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Mike Groll, Associated Press
BYU's James Anderson, right, and Vermont's Garrett Kissel battle for a rebound in the first half of an NCAA college basketball game in Glens Falls, N.Y., Wednesday, Dec. 8, 2010.

GLENS FALLS, N.Y. — It was billed as the Hometown Classic, but as games go, it really won't be remembered as much of a classic.

BYU used tough defense and 56 percent shooting from the field to beat Vermont 86-58 and improve to 9-0 for the season Wednesday night.

What the game will be remembered for is the night a city's favorite son — Jimmer Fredette — returned home to the adoring applause of the standing-room-only crowd of 6,300 at the Glens Falls Civic Center, just a mile or so from where he played his high school ball.

Fredette didn't disappoint anyone, scoring 26 points — including the Cougars' first seven — to send the fans clad in BYU blue and Glens Falls red into a frenzy.

"It was a great atmosphere. It's exactly what I expected," Fredette said.

Fredette handled the pressure of his homecoming and all that was asked of him: an appearance at an assembly at his alma mater, local interviews and the obligations of family and friends that come with playing in your small hometown. He said he was ready at game time, even though he appeared nervous, seemingly shaking on the court before the game.

"I was really cold," he said about the court built over a sheet of hockey ice.

He also acknowledged a touch of nerves.

"Everything together was making me shake," he said. "I was trying to warm myself a little bit."

The warmth of the support from the fans on hand surely helped the nerves dissipate quickly, as did Fredette's opening run — a jumper, a 3-point shot and a layup to start the game.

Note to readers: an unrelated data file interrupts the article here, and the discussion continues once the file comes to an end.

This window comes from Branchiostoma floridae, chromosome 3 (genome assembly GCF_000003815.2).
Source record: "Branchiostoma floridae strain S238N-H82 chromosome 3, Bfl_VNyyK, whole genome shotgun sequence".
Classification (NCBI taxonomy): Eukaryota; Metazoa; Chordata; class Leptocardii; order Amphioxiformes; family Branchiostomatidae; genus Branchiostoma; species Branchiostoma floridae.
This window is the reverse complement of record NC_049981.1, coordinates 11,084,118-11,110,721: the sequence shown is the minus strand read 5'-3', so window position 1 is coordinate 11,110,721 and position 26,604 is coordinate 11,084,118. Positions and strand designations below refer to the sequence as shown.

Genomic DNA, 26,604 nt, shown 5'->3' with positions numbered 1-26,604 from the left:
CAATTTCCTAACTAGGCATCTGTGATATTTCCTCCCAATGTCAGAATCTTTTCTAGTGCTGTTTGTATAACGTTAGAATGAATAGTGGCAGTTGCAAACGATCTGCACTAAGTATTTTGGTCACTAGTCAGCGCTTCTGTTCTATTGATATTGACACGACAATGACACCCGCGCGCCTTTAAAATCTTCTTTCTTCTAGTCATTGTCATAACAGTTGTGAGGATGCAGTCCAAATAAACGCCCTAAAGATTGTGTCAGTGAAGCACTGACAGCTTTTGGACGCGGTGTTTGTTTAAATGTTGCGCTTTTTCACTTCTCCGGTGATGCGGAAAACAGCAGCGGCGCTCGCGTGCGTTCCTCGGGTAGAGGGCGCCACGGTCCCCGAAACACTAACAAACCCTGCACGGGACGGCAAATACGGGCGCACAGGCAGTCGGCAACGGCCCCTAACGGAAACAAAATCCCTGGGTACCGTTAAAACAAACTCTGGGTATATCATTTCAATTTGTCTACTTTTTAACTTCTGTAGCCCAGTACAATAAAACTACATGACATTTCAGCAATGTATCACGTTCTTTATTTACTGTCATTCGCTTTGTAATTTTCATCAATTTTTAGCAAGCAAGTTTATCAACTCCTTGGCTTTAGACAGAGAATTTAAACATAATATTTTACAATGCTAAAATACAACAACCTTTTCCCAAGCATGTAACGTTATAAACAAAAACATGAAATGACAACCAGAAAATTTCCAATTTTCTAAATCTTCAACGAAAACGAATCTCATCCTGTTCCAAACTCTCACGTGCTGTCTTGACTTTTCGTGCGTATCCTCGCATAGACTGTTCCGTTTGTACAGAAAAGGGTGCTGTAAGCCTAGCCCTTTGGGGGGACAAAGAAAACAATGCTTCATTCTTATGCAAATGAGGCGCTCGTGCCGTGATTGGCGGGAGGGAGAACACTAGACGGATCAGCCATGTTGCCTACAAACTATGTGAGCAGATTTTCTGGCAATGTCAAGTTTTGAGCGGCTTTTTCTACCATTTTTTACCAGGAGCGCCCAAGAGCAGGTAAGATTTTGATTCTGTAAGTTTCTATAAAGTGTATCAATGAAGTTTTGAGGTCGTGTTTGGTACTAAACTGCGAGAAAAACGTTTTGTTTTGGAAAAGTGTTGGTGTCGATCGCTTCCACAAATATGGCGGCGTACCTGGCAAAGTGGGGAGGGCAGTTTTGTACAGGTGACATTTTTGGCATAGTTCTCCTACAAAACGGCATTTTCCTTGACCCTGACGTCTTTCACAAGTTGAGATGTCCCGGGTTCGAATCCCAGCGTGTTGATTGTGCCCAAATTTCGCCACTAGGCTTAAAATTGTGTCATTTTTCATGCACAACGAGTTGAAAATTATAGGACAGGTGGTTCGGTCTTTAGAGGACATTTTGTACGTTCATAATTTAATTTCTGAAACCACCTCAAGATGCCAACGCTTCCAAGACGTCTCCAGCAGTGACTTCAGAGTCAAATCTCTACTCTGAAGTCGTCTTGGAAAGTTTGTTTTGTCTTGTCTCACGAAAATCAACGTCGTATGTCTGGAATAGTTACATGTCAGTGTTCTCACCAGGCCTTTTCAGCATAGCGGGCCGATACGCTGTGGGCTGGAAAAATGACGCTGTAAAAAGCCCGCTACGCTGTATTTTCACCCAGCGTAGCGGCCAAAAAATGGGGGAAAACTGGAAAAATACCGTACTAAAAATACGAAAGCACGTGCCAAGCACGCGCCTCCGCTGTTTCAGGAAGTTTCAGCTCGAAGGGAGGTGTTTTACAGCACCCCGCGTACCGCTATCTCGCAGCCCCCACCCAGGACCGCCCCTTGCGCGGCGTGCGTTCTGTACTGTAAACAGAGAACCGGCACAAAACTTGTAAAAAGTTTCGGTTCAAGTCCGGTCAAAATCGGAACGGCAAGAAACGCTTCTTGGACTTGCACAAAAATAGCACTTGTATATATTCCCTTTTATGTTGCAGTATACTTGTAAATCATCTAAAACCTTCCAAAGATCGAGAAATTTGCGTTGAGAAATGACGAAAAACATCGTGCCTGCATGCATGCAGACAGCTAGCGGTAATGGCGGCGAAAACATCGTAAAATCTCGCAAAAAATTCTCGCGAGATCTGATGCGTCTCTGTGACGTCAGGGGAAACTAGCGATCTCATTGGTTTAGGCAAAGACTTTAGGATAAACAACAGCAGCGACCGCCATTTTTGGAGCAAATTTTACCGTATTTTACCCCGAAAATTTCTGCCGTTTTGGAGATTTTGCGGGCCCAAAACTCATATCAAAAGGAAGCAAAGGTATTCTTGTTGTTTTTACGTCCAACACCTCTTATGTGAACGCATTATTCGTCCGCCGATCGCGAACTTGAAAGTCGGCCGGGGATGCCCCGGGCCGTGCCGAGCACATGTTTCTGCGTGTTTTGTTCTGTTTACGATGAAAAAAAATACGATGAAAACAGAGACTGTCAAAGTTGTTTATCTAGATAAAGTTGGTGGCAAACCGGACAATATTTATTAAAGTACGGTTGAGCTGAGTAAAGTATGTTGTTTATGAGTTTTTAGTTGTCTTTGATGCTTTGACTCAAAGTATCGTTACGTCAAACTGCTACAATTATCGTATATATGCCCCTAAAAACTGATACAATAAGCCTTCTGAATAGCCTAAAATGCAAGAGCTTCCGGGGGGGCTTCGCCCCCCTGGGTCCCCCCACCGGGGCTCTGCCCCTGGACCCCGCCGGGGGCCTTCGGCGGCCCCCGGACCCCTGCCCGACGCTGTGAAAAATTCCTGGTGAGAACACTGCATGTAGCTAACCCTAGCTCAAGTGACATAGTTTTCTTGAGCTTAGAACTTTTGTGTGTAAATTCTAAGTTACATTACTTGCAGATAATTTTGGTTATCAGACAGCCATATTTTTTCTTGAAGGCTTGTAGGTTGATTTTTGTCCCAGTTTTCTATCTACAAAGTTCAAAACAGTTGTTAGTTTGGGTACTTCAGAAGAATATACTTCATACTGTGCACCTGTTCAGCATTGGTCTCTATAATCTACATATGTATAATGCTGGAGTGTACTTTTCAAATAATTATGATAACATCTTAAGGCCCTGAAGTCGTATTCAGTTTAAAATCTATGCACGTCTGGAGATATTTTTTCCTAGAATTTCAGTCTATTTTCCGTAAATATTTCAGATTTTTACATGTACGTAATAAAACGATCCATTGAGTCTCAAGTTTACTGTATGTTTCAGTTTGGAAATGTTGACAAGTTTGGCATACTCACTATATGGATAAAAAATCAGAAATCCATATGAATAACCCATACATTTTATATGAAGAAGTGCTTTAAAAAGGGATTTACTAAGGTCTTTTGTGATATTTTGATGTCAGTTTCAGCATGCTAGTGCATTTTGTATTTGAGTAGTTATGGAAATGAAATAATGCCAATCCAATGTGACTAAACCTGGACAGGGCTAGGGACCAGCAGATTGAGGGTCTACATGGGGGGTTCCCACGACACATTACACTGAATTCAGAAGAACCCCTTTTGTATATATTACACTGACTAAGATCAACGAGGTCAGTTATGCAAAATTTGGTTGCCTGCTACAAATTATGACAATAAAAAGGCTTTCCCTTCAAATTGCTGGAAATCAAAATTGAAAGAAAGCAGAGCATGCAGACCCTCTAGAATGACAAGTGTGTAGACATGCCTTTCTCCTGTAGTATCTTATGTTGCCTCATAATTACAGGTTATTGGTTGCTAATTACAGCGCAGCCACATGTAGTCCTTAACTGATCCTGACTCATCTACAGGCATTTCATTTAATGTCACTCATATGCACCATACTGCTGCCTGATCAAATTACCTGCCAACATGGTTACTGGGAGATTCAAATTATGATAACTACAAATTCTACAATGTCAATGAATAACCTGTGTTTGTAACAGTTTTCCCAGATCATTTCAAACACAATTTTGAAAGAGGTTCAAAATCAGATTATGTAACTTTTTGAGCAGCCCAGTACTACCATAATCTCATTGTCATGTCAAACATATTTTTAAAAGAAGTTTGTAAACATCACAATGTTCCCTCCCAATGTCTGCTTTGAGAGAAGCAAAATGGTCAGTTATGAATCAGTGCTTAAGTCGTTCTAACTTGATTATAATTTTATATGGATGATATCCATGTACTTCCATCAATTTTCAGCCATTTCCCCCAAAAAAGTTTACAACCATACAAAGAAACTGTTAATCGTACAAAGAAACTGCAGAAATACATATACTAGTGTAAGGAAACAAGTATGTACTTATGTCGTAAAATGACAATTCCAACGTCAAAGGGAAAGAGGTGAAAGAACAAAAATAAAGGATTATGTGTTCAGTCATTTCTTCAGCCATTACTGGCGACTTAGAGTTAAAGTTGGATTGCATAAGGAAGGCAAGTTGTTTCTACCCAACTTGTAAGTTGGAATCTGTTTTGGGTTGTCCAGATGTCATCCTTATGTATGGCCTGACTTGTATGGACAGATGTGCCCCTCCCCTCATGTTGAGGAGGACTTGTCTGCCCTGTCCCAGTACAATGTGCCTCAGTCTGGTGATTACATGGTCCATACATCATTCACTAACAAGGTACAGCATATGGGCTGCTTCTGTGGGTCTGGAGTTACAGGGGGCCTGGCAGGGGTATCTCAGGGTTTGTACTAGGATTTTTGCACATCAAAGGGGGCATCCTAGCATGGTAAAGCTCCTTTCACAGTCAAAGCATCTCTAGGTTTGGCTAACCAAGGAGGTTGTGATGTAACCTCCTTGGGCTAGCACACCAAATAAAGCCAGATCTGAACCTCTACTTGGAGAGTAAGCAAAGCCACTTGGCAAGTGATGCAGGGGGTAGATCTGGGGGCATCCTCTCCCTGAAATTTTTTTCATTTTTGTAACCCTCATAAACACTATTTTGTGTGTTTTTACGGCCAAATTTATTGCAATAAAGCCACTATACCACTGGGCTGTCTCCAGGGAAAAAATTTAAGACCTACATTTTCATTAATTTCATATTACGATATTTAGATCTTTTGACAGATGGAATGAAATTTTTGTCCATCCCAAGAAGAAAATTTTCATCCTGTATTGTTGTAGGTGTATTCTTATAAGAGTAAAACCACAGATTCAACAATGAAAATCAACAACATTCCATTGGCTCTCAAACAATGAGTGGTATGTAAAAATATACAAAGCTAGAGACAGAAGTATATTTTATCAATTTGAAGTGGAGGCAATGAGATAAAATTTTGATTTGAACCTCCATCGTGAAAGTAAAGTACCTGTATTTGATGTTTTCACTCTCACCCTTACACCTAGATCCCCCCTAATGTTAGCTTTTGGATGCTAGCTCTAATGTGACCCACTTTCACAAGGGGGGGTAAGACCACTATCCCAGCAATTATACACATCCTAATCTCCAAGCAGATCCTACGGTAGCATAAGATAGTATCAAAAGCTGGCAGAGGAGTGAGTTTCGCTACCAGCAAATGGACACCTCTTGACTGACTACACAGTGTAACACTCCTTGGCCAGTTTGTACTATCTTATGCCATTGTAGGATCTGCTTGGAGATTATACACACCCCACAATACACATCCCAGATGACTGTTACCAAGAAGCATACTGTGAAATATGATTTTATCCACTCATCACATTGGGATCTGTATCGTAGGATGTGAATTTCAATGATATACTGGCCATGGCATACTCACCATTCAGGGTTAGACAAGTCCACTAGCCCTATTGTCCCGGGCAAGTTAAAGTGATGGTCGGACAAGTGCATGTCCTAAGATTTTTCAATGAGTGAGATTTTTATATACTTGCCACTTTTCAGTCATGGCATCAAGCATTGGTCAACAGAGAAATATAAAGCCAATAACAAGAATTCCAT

BYU Coach Dave Rose said his staff designed a few plays to get Fredette off to a solid start. Rose said he hadn't even considered that the magnitude of the homecoming game would affect Fredette.

"I expected him to play really well. That's not always the case in these kind of games," Rose said. "I really thought he played within himself. He just does what he does. He runs our team with the number one goal in mind to help our team."

The Catamounts (6-2) stuck with the Cougars in the opening minutes, coming as close as 13-10 after a layup by senior forward Garrett Kissel. But BYU scored 10 straight, highlighted by Logan Magnusson's 3-pointer off a Fredette assist. The overwhelmingly partisan BYU crowd erupted.

Vermont and BYU traded baskets after that, and the half ended with BYU ahead 38-25.

The Catamounts cut the lead to 10 early in the second half, but when Jackson Emery stole the ball and dunked to extend the lead back to 12, that seemingly broke the Catamounts.

"That was just basically it — the dunk," Vermont coach Mike Lonergan said.

Fredette's 26 points on 9-of-19 shooting from the field led the Cougars. Noah Hartsock added 14 points to go with 13 rebounds, and Brandon Davies scored 12. Vermont was led in scoring by sophomore guard Brendan Bald's 14 points.

The last time Fredette played in the Civic Center was in 2007, when he and his Glens Falls High teammates fell short in the New York state Class A title game. He hit 3-of-24 from the field that night. But if he carried any bad memories from that game, he erased them Wednesday night by creating new ones.

Fredette said he was a little choked up before the game when he was announced and received a minute-long standing ovation, then again at the end when Rose removed him with just over two minutes to play.

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Fredette walked off the court to an appreciative crowd — that also included BYU grad Danny Ainge — on its feet, met Rose in front of the bench for an embrace, then hugged each player and coach on the bench. Before sitting, he raised his hands to the sky, gazing at the crowd on all sides of the arena. He saw some familiar faces.

"To see how much the crowd still loves you and still appreciates you," he said, his voice trailing off. "They were cherishing the moment as much as I was. It was pure joy."

Even in defeat, Lonergan appreciated the evening and the outpouring of affection for Fredette.

"I was glad I was here tonight," he said. "I thought it was unbelievable when he came out of the game. It was pretty cool to be a part of."